So yes, the subjective elements of that study to me come down to marketing. The school needs to find a more effective way of communicating to the students that this food actually tastes good. Oh, and bring back the chocolate milk.

                                                          3. re: applehome

                                                            As someone who just went to Patra's for lunch today to support what he was doing (as well as try the burger), I can attest he really hasn't changed his menu. What he did was add the healthy options (and certainly highlight the placement of the Revolution Menu) and is now offering (for an extra .30) 100% Angus Ground Chuck if you want it. The french fry spinner was nowhere I could see, so I wonder how much of the equipment Jamie upgraded he was still using. However, the burger was a solid and healthier option, tasted great and I would definitely go back for more. So I think "strong-arm" maybe too strong of a term. Dino held his own and although I personally would like to see him drop a few of the unhealthy options, if only to say to his community I care about you and your health and yeah we're a business but I can work with you to get us all to a better place, I do give him props for giving it a go. And I know his heart is in the right place. If I've learned anything from Survivor and Idol on down, reality shows are all about the editing and the demons and angels aren't ever as extreme as the producers would have you believe. I understand Jamie's frustration and maybe it came off as directed toward Dino and Patra's in particular but I think it's really frustration toward the broader issue of the McDonalds and Burger Kings and KFCs that are endemic across the country and have fed us a bill of goods on what a good burger is. Can my Dad make a better burger on the grill? absolutely, but for a quickly made, well executed burger on the go, I was pleased. Can we do better? Yes, friends, yes we can.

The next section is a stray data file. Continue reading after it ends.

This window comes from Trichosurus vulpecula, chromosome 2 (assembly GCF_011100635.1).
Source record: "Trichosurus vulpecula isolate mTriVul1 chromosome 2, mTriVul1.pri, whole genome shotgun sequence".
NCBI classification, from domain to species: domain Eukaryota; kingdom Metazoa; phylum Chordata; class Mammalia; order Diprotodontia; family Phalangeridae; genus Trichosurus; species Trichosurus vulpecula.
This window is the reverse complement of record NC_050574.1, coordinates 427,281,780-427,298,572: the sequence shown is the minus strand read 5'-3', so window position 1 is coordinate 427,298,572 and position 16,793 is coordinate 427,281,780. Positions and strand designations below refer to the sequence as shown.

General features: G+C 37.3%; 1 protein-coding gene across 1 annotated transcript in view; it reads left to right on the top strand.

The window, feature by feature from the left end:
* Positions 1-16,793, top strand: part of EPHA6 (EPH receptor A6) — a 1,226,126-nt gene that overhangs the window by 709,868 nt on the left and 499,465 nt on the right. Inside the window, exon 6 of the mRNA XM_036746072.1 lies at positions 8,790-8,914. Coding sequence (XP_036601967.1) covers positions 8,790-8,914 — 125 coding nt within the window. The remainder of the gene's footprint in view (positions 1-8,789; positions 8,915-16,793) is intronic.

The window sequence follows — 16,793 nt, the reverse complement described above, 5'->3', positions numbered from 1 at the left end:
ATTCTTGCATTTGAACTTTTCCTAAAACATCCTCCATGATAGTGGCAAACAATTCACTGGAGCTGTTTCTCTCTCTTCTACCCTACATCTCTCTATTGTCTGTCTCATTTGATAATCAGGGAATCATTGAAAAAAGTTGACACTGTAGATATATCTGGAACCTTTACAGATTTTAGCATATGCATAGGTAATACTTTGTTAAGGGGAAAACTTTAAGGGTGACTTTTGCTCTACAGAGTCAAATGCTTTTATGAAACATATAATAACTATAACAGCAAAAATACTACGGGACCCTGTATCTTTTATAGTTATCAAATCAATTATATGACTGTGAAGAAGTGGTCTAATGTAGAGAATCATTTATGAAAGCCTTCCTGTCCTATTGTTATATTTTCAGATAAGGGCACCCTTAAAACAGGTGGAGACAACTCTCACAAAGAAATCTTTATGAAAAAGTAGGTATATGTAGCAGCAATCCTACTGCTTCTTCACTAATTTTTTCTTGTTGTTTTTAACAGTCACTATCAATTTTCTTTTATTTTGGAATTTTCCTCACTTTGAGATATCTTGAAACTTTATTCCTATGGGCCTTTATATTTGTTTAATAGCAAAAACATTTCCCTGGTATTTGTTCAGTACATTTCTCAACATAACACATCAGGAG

4. I watched, and will continue to watch. I'm going to find it interesting to see how he does in Los Angeles with being stymied by the School Board. I'm impressed that he chose to take on such a large school district. The school bus overflowing with processed sugar was a wake-up call. Too bad more parents didn't show up.

                                                            2 Replies
                                                            1. re: LindaWhit

                                                              I thought that school bus gimmick was just that - a gimmick. It was a show stopping visual, but what did it really prove? Most Americans ingest too much sugar? Old news. Will it change anyone's actions? Not likely.

                                                              I'm with the camp of parents who would rather give my child chocolate milk than no milk at all. Yes, I'd be happier if the chocolate milk had less sugar in it, but it is low-fat and has calcium and D. I can take sugar out of my child's diet in other places but I can't get the calcium in in other ways. Maybe it's a devil's bargain, but I'm still willing to go along with it.

                                                              I applaud Oliver's goals. His heart is clearly in the right place. It just his techniques that I don't always care for.

                                                              1. re: rockycat

                                                                I truly think that many parents don't have a clue as to what their kids are eating at school or the quality (or lack thereof) of that food. If the school bus gimmick (and last season's dumpster full of fat) shocks them out of their complacency, good on JO for smacking them with the clue-by-four.

                                                                And yes - YOU can take the sugar out of your child's diet in other ways, as you're a responsible parent who would think to do so. But many parents don't even do that. He's trying to get parents to realize the crappy fast food/processed food they've been feeding their kids isn't healthy for them. If that requires a "shock-jock" technique, so be it.

                                                            2. I DVR'd the show & watched it today....interesting show. But I agree with some of the comments on the Fast Food place - I think people get food from those places due to them being inexpensive (cheap?) and fast. So if you raise the food costs, will people still buy it? Many healthy items on FF menus have failed.

                                                              I also have to agree with Dino that a milkshake would have to have ice cream to be a milkshake. While Jamie's drink looked good, IMO it's not a milkshake.

                                                              I hope he can get his message's sad that the food served in a lot of schools is such low-quality.....